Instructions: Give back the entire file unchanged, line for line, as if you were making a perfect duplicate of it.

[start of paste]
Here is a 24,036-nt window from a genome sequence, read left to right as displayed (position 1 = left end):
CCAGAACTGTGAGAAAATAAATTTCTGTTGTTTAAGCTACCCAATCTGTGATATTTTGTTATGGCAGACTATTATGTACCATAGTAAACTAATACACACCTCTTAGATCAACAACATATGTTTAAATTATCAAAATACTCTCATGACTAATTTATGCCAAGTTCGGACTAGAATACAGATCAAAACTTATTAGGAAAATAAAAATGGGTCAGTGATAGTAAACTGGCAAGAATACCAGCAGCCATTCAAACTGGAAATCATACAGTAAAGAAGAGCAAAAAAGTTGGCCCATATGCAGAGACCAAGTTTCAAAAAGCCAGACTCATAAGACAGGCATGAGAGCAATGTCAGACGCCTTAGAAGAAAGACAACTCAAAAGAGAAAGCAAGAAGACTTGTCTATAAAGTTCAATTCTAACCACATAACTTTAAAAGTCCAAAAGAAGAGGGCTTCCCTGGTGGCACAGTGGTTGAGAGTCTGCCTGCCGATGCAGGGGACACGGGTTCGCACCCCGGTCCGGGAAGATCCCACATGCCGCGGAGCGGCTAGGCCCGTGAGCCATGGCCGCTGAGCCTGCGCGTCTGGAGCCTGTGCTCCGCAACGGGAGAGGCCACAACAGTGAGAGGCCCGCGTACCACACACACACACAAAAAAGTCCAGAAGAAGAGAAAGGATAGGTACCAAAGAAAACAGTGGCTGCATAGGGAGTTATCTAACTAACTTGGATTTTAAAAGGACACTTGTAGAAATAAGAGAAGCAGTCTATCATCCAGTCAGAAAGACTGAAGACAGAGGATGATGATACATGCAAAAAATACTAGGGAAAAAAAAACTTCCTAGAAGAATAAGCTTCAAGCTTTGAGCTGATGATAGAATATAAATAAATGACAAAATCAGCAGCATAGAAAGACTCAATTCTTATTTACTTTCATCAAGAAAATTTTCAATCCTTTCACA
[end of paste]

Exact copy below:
Here is a 24,036-nt window from a genome sequence, read left to right as displayed (position 1 = left end):
CCAGAACTGTGAGAAAATAAATTTCTGTTGTTTAAGCTACCCAATCTGTGATATTTTGTTATGGCAGACTATTATGTACCATAGTAAACTAATACACACCTCTTAGATCAACAACATATGTTTAAATTATCAAAATACTCTCATGACTAATTTATGCCAAGTTCGGACTAGAATACAGATCAAAACTTATTAGGAAAATAAAAATGGGTCAGTGATAGTAAACTGGCAAGAATACCAGCAGCCATTCAAACTGGAAATCATACAGTAAAGAAGAGCAAAAAAGTTGGCCCATATGCAGAGACCAAGTTTCAAAAAGCCAGACTCATAAGACAGGCATGAGAGCAATGTCAGACGCCTTAGAAGAAAGACAACTCAAAAGAGAAAGCAAGAAGACTTGTCTATAAAGTTCAATTCTAACCACATAACTTTAAAAGTCCAAAAGAAGAGGGCTTCCCTGGTGGCACAGTGGTTGAGAGTCTGCCTGCCGATGCAGGGGACACGGGTTCGCACCCCGGTCCGGGAAGATCCCACATGCCGCGGAGCGGCTAGGCCCGTGAGCCATGGCCGCTGAGCCTGCGCGTCTGGAGCCTGTGCTCCGCAACGGGAGAGGCCACAACAGTGAGAGGCCCGCGTACCACACACACACACAAAAAAGTCCAGAAGAAGAGAAAGGATAGGTACCAAAGAAAACAGTGGCTGCATAGGGAGTTATCTAACTAACTTGGATTTTAAAAGGACACTTGTAGAAATAAGAGAAGCAGTCTATCATCCAGTCAGAAAGACTGAAGACAGAGGATGATGATACATGCAAAAAATACTAGGGAAAAAAAAACTTCCTAGAAGAATAAGCTTCAAGCTTTGAGCTGATGATAGAATATAAATAAATGACAAAATCAGCAGCATAGAAAGACTCAATTCTTATTTACTTTCATCAAGAAAATTTTCAATCCTTTCACA